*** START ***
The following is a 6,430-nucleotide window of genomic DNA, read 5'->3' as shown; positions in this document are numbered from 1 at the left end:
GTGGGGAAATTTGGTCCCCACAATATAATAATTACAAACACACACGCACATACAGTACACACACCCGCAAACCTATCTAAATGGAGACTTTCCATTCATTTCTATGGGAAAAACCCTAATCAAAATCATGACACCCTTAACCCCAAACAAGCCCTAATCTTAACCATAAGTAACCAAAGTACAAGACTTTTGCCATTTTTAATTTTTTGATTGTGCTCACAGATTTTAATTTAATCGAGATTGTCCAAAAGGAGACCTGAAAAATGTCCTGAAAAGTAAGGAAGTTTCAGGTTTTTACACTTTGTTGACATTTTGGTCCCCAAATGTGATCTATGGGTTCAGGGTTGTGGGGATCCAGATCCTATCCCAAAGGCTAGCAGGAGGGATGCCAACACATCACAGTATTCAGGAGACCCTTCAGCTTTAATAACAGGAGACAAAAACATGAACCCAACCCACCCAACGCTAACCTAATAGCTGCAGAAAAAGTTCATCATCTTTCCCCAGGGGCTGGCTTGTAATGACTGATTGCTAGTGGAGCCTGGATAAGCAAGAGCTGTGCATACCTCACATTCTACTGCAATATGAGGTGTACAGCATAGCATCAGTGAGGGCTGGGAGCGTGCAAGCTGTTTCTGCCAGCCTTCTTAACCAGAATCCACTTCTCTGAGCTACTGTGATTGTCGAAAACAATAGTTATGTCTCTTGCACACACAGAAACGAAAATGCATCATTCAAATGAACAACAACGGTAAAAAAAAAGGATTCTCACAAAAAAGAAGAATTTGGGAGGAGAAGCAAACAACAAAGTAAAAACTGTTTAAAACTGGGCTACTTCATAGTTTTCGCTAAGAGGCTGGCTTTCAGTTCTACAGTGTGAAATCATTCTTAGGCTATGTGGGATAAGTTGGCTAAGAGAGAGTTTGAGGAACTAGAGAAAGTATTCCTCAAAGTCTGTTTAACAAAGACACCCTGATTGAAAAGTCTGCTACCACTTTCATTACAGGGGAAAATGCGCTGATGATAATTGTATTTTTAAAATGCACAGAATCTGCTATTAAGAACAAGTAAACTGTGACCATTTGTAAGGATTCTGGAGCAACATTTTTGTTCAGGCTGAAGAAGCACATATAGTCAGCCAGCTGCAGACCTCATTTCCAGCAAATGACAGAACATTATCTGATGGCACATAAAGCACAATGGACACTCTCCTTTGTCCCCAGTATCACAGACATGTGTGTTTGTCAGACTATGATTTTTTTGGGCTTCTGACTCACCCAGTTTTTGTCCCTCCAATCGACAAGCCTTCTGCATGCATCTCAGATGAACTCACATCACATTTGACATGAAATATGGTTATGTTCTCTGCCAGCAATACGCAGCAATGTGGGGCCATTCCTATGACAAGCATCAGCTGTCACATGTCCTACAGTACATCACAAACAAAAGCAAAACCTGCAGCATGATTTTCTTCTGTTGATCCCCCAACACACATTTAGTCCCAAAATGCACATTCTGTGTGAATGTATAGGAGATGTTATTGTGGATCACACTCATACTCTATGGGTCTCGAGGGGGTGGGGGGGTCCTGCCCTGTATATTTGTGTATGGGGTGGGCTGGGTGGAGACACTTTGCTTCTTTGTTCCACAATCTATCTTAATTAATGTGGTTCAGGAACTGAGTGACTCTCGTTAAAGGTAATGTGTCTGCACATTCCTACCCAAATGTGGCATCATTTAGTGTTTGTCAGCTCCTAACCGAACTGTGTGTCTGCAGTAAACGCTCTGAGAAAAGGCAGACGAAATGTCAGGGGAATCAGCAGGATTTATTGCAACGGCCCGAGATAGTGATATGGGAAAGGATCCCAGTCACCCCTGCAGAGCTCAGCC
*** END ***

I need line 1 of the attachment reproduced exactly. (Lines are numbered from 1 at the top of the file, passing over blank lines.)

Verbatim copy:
The following is a 6,430-nucleotide window of genomic DNA, read 5'->3' as shown; positions in this document are numbered from 1 at the left end: